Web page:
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Want to start a flurry on the internet? Wade into the always fraught discussion about how women should balance work and family commitments. Any piece on the topic is bound to spark a raging debate as Princeton professor and Obama administration official Anne-Marie Slaughter recently confirmed with her Atlantic article, “Why Women Still Can’t Have It All,” in which she discusses at length her decision to give up a high-powered State Department job to spend more time with her teenaged sons.
With its catnip title backed up with a thoughtful exploration of a difficult and emotional issue, the article has generated a predictably frantic round of response and recrimination online. But even for those who weren’t dying for another rehashing of the limitations (or lack of them) society and biology puts on women’s life choices, the piece offers food for thought, particularly for those thinking about the future of work and the role of remote collaboration.
Slaughter bemoans the “culture of ‘time macho’—a relentless competition to work harder, stay later, pull more all-nighters, travel around the world and bill the extra hours that the international date line affords you—remains astonishingly prevalent among professionals today.” And argues that it’s time to decouple face time and achievement in favor of more tech-enabled flexibility not just for women but for all workers. She writes:
A study by the Center for American Progress reports that nationwide, the share of all professionals—women and men—working more than 50 hours a week has increased since the late 1970s. But more time in the office does not always mean more “value added”—and it does not always add up to a more successful organization… Long hours are one thing, and realistically, they are often unavoidable. But do they really need to be spent at the office? To be sure, being in the office some of the time is beneficial. In-person meetings can be far more efficient than phone or e-mail tag; trust and collegiality are much more easily built up around the same physical table; and spontaneous conversations often generate good ideas and lasting relationships. Still, armed with e-mail, instant messaging, phones, and videoconferencing technology, we should be able to move to a culture where the office is a base of operations more than the required locus of work.
Being able to work from home—in the evening after children are put to bed, or during their sick days or snow days, and at least some of the time on weekends—can be the key, for mothers, to carrying your full load versus letting a team down at crucial moments. State-of-the-art videoconferencing facilities can dramatically reduce the need for long business trips. These technologies are making inroads, and allowing easier integration of work and family life. According to the Women’s Business Center, 61 percent of women business owners use technology to “integrate the responsibilities of work and home”; 44 percent use technology to allow employees “to work off-site or to have flexible work schedules.” Yet our work culture still remains more office-centered than it needs to be, especially in light of technological advances.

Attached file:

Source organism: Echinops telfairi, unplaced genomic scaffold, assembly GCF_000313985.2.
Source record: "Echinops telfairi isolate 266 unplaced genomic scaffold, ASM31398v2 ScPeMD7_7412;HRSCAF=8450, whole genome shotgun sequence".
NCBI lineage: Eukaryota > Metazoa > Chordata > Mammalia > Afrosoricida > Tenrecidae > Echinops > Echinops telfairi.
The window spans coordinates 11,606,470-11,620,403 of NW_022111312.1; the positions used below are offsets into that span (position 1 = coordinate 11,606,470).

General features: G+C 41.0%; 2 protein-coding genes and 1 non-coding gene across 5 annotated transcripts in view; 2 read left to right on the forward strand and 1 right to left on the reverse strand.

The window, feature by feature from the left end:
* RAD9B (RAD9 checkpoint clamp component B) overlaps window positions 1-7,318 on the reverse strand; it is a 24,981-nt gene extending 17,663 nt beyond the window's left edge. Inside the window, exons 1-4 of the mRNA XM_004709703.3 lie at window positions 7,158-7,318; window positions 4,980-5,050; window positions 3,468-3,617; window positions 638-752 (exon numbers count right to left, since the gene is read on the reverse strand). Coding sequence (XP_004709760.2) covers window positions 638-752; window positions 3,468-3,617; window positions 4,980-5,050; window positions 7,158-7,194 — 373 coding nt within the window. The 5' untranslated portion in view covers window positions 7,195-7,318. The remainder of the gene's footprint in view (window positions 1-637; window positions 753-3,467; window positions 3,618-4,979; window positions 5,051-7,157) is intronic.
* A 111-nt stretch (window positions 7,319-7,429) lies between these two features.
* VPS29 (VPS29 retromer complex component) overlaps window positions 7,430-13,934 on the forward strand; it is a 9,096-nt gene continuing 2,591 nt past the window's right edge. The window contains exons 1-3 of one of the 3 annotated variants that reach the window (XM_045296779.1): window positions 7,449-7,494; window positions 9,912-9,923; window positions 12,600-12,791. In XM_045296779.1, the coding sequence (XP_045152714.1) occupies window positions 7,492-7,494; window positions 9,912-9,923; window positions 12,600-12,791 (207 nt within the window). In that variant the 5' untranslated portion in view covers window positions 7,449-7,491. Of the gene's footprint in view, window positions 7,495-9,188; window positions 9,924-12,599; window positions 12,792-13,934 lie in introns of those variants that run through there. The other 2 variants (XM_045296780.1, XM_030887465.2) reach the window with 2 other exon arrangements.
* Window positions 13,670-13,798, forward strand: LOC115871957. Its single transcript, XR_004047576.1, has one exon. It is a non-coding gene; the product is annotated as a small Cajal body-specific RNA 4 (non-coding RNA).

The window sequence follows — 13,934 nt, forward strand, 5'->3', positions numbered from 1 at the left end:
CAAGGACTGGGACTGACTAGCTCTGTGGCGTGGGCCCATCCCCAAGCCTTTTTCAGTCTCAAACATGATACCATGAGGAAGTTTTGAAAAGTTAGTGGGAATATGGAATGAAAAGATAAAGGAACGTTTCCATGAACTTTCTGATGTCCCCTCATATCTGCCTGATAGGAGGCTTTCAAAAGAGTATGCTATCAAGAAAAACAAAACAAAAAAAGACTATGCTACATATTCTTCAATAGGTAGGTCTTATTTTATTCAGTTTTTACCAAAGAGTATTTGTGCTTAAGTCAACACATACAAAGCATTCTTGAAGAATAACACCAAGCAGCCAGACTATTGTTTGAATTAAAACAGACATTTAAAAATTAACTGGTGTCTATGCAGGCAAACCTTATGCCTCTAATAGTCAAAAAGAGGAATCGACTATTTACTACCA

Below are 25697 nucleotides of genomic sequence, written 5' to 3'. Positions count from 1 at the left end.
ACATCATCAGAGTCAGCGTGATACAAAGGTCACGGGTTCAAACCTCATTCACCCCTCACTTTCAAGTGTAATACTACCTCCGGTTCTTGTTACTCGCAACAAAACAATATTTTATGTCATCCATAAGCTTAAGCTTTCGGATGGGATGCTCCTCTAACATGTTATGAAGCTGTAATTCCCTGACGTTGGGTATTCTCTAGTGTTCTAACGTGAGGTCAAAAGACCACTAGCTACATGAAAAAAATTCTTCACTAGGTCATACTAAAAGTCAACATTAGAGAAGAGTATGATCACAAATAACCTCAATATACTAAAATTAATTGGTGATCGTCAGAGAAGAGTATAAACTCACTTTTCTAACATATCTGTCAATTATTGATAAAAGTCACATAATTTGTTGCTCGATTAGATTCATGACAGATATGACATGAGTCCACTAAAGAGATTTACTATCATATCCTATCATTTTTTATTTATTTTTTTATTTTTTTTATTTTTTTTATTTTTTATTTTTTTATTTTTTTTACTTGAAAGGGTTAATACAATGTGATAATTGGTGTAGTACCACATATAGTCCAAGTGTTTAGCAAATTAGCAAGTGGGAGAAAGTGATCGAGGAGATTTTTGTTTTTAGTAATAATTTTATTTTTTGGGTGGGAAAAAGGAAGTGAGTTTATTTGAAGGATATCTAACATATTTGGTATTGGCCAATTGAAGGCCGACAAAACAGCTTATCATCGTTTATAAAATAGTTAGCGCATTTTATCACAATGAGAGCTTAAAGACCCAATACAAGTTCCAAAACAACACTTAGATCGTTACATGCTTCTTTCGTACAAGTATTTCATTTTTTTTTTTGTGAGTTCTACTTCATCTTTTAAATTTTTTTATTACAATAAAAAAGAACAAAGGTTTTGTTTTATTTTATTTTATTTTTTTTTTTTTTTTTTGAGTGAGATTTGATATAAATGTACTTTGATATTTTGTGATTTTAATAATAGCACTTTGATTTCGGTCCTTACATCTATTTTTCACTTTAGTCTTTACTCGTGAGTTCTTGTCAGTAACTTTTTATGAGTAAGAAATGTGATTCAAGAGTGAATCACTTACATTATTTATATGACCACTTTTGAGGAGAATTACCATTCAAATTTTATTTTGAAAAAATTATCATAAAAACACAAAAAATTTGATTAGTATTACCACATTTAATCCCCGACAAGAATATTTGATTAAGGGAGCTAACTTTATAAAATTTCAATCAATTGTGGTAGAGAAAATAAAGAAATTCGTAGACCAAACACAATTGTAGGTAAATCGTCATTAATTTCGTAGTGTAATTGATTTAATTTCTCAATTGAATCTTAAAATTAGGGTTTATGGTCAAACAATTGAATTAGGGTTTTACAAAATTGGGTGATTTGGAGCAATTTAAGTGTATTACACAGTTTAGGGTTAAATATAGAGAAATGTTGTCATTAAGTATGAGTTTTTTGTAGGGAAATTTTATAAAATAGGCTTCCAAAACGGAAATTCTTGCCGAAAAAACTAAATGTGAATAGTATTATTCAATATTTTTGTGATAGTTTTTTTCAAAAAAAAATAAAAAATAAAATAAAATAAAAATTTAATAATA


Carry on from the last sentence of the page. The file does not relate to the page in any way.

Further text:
One way to change that is by changing the “default rules” that govern office work—the baseline expectations about when, where, and how work will be done. As behavioral economists well know, these baselines can make an enormous difference in the way people act. It is one thing, for instance, for an organization to allow phone-ins to a meeting on an ad hoc basis, when parenting and work schedules collide—a system that’s better than nothing, but likely to engender guilt among those calling in, and possibly resentment among those in the room. It is quite another for that organization to declare that its policy will be to schedule in-person meetings, whenever possible, during the hours of the school day—a system that might normalize call-ins for those (rarer) meetings still held in the late afternoon….
Changes in default office rules should not advantage parents over other workers; indeed, done right, they can improve relations among co-workers by raising their awareness of each other’s circumstances and instilling a sense of fairness. Two years ago, the ACLU Foundation of Massachusetts decided to replace its “parental leave” policy with a “family leave” policy that provides for as much as 12 weeks of leave not only for new parents, but also for employees who need to care for a spouse, child, or parent with a serious health condition. According to Director Carol Rose, “We wanted a policy that took into account the fact that even employees who do not have children have family obligations.”
Do you agree with Slaughter’s diagnosis that “time macho” is a problem and her prescription of tech and thoughtful flex-work policies to cure it?
Image courtesy of Flickr user vegetarians-dominate-meat-eaters-01.